1 min

Talk is cheap

Remember during the election, how Stephen Harper assured us that our economic fundamentals were strong? And how there was no way we were in recession, because if it was going to happen, we would have already been in one? And how this downturn in the market meant great buying opportunities? Because he’s an economist, don’t you know?

Um, well, he’s certainly singing a different tune these days. Suddenly, he’s never seen such economic uncertainty, and we might even be on the way to a depression, even though we learned enough lessons in the thirties to avoid it. Oh, and we're going to have to spend ourselves into deficit.

Wait, doesn’t this dire talk mean that he’s badmouthing Canada?

Meanwhile, Jim Flaherty is out in Saskatoon today to meet with his provincial and territorial counterparts. All part of looking like he’s actually listening to people’s concerns, but as Scott Brison said of these pre-budget ‘consultations’ – “Talk is cheap.”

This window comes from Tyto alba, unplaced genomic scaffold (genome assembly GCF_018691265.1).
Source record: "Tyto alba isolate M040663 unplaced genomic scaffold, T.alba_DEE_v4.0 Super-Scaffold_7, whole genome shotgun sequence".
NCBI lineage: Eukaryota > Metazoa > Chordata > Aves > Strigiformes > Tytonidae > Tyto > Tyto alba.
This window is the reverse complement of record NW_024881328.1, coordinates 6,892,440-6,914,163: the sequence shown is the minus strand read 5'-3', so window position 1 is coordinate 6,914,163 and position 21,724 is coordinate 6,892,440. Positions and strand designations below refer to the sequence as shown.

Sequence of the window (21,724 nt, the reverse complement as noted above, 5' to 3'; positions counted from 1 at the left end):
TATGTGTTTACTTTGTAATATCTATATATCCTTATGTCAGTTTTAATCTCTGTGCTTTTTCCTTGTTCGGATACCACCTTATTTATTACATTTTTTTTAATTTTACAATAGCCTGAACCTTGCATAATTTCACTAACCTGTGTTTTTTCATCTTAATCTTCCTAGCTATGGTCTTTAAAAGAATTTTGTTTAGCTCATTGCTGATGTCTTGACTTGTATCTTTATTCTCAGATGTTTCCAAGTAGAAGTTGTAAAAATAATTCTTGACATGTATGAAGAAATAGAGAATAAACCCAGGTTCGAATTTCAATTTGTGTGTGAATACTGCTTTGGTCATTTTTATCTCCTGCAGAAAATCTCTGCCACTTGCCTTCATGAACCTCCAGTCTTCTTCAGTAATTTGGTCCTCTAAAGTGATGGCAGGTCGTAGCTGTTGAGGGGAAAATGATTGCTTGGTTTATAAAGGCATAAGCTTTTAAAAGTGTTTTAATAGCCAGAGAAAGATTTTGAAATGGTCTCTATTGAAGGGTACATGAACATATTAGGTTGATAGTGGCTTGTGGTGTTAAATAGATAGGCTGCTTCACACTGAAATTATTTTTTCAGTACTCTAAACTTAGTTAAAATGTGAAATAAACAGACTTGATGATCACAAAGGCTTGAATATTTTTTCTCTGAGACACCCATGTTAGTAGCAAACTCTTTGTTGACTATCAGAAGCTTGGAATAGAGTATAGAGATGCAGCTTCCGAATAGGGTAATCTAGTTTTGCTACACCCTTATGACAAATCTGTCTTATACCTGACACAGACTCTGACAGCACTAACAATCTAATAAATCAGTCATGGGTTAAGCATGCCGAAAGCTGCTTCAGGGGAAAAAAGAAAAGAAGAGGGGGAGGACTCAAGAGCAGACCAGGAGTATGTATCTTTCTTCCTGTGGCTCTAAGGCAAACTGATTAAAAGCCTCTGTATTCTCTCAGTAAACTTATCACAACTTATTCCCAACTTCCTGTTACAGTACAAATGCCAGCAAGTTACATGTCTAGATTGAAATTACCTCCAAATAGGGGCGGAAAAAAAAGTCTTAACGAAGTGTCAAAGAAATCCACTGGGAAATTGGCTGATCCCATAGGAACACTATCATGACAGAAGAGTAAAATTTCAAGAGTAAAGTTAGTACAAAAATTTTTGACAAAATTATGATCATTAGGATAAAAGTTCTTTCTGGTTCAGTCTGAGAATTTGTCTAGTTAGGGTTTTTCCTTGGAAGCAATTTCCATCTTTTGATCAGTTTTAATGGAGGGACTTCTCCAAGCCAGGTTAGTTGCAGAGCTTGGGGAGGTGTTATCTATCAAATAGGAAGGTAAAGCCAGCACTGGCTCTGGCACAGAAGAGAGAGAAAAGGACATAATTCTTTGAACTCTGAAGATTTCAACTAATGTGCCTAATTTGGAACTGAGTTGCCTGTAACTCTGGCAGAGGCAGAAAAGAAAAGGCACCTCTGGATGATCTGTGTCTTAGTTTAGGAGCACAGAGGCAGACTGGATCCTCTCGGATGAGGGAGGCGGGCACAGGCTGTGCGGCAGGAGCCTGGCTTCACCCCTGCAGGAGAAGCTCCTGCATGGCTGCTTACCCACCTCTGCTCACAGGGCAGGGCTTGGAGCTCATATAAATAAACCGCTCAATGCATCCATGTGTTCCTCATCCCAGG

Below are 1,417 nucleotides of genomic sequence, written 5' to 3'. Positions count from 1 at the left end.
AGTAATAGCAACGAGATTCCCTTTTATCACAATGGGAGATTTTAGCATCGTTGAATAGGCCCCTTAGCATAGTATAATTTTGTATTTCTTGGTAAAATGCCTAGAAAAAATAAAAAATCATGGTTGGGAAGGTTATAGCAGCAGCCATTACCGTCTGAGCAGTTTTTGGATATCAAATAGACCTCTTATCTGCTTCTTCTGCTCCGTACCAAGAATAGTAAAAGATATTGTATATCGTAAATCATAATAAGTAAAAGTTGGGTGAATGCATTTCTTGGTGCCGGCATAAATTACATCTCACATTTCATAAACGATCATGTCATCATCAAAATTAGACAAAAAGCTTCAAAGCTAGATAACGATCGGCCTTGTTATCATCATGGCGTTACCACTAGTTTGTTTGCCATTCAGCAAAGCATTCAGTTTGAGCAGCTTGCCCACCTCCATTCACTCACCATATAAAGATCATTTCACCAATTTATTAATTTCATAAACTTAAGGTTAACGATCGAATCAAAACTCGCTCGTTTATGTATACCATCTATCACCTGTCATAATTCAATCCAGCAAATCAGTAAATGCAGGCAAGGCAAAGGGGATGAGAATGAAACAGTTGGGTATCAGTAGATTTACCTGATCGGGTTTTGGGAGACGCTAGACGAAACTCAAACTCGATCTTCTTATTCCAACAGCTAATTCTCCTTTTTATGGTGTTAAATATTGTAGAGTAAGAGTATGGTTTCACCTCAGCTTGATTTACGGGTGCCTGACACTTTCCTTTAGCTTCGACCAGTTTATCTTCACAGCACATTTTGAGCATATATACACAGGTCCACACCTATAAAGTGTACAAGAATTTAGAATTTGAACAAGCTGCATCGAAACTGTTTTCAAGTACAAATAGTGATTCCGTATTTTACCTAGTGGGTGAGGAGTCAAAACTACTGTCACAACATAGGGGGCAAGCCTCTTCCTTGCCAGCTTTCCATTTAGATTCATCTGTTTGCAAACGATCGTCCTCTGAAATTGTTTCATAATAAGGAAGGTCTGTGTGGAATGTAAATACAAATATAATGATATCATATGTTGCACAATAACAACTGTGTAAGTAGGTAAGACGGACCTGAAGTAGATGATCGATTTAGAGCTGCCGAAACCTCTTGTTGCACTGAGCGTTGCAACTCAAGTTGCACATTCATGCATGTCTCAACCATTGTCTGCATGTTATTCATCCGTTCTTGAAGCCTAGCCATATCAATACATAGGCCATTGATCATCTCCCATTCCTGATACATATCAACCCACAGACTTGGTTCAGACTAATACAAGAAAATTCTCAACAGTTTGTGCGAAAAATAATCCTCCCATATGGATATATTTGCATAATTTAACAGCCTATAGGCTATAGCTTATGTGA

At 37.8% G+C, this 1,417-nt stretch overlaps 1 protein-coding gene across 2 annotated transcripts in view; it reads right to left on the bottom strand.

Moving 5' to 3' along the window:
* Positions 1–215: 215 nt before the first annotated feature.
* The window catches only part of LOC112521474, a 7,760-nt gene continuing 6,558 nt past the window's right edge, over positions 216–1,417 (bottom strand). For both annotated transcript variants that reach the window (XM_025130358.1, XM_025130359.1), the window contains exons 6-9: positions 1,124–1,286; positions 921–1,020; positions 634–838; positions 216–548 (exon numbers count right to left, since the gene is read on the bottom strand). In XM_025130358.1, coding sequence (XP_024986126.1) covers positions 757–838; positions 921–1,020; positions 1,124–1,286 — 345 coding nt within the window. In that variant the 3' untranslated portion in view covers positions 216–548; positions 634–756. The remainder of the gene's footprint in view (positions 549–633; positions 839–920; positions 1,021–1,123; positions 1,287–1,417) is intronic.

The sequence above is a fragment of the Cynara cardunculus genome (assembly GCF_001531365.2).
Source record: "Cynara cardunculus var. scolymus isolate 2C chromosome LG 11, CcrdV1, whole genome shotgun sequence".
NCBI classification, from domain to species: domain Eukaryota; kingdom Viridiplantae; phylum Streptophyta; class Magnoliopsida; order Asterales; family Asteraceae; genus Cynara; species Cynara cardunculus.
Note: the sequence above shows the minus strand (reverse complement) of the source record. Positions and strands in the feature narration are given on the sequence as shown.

The Canadian Press wanted to know just what Canadians thought of Michael Ignatieff’s ascension to the Liberal leadership throne one week later, and so far, the numbers are looking good. Most Canadians don’t really care about how he got there – they’re just glad he ‘s there.

And finally, John Baird is getting set to start planning those infrastructure spending photo ops, by meeting with his counterparts in Atlantic Canada yesterday. They’re still sorting out the red tape, and I suspect it has a lot more to do with Baird and the PMO trying to cherry-pick projects that either benefit Conservative ridings or which look impressive enough to look like they’re doing more than they really are. But maybe I’m just cynical like that.